Earlier this year, Illinois governor Bruce Rauner signed the Illinois Service Member Employment and Reemployment Rights Act (ISERRA) (Public Act 100-1101) into law. This law, which goes into effect on January 1, 2019, streamlines and expands the various job-related protections afforded to Illinois service members.
Most importantly, the ISERRA repeals the following statutes:
- Military Leave of Absence Act,
- Public Employee Armed Services Rights Act,
- Municipal Employees Military Active Duty Act, and
- Local Government Employees Benefits Continuation Act
And consolidates the protections afforded under these statutes into the new law. The only law not consolidated into the ISERRA, the Illinois Family Military Leave Act, which family members of a service member with protected leave under certain circumstances*, remains intact. Continue reading NEW LAW: Starting January 1st Illinois Service Member Employment and Reemployment Rights Act to Protect Illinois’ Military Service Members
On November 7, 2018, Massachusetts’ “BRAVE Act” (An Act Relative to Veterans Benefits, Rights, Appreciation, Validation and Enforcement) goes into effect. This law changes an employer’s obligation to grant leave to veterans on Veterans Day and Memorial Day.
Under the old law, which went into effect in 2016, employers were required to grant veterans time off on Veterans Day and Memorial Day to participate in an exercise, parade, or service in their community. For employers with 50 or more employees, this time off was to be paid.
Under the new law, employers are required to provide Veterans with time off for Veterans Day and Memorial Day as follows: Continue reading NEW LAW: New Requirements For Leave For Veterans In Massachusetts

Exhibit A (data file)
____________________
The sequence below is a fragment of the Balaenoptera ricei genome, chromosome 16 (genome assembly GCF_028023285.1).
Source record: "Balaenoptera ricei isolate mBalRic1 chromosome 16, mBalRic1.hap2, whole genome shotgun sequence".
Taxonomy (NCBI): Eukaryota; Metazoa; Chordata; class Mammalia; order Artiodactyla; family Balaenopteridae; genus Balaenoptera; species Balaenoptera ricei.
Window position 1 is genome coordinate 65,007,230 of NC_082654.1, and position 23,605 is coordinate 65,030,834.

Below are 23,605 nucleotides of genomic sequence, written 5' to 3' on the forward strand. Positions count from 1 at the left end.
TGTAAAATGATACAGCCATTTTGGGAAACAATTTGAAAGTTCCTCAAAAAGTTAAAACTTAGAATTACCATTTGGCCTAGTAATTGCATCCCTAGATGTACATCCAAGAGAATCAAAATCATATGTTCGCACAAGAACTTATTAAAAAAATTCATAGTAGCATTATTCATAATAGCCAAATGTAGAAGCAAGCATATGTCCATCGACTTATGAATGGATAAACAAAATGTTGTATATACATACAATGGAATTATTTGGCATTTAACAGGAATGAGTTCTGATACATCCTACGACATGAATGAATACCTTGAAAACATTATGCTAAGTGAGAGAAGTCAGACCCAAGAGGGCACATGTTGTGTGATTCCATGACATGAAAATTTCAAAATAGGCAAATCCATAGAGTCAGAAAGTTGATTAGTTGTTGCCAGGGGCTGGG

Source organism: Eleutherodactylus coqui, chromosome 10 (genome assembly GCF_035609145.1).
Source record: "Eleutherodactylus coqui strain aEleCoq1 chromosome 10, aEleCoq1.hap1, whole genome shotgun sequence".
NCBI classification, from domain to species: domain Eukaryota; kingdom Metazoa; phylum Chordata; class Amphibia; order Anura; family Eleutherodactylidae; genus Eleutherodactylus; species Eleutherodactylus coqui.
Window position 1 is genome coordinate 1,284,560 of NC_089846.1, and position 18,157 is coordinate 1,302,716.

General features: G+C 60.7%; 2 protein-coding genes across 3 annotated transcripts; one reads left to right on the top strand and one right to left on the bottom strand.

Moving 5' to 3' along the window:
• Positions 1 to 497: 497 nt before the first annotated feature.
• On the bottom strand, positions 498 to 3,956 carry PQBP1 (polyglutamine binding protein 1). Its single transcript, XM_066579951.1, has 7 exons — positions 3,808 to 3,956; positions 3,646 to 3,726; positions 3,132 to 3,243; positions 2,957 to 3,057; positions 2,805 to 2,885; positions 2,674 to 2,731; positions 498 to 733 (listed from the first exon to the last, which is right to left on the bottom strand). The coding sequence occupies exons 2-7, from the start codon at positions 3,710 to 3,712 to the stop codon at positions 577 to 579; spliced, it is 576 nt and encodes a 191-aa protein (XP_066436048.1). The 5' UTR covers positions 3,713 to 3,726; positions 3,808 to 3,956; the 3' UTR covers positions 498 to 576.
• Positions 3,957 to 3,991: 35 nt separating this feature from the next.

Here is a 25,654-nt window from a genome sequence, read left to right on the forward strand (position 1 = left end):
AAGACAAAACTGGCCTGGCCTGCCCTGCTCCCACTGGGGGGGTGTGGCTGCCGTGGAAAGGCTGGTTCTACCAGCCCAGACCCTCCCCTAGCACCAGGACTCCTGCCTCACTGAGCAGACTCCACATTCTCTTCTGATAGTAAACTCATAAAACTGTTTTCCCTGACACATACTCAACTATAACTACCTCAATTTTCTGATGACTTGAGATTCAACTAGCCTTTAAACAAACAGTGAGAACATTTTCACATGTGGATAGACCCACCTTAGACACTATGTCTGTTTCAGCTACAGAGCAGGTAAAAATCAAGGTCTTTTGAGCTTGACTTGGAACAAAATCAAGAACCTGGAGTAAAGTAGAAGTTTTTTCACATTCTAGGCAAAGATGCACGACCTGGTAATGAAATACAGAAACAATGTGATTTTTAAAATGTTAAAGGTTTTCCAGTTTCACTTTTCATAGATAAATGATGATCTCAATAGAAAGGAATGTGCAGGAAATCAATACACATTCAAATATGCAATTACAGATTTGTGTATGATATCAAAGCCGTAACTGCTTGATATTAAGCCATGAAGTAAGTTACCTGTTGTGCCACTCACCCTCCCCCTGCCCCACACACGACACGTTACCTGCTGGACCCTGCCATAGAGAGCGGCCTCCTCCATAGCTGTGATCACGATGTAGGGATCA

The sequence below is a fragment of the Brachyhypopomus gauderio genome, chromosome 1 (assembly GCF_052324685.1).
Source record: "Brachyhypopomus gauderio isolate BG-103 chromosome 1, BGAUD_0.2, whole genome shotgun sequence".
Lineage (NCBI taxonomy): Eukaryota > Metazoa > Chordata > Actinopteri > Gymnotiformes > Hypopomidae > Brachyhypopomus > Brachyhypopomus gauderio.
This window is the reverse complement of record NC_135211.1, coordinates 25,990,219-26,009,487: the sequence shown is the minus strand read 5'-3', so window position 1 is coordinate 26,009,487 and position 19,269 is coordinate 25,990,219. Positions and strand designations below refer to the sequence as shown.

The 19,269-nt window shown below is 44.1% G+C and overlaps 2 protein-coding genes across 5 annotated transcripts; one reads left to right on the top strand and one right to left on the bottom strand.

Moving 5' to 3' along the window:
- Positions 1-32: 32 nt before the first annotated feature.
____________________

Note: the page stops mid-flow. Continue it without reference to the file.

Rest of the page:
On August 7, 2017, New Jersey Governor Chris Christie signed New Jersey Senate Bill S726 into law. This new law, which went into effect on August 7, 2017, amends the New Jersey Law Against Discrimination and expands its scope to prohibit all forms of discrimination against members of the Armed Forces and veterans.
It is recommended that all New Jersey employers review their practices towards military members and veterans and verify that those practices comply with the amended New Jersey Law Against Discrimination.
Earlier this year, West Virginia Governor Jim Justice, Jr. signed Senate Bill 280 into law. This new law, which went into effect on July 1, 2017 provides new protections to West Virginia employees who are active members of the state wing of the Civil Air Patrol.
This new law makes it unlawful for employers to discriminate against or discharge from employment an employee who has been employed for a minimum of ninety days and is a member of the Civil Air Patrol because of membership in the Civil Air Patrol.
In addition, this new law requires employers to provide these employees with Civil Air Patrol Leave as follows:
- A maximum of ten days per calendar year of unpaid Civil Air Patrol leave to an employee training for an emergency mission of the West Virginia wing of the Civil Air Patrol.
- A maximum of thirty days per calendar year of unpaid Civil Air Patrol leave to an employee responding to an emergency mission of the West Virginia wing of the Civil Air Patrol.
To receive this leave, employees must provide the employer with advanced notice of their need for leave as follows: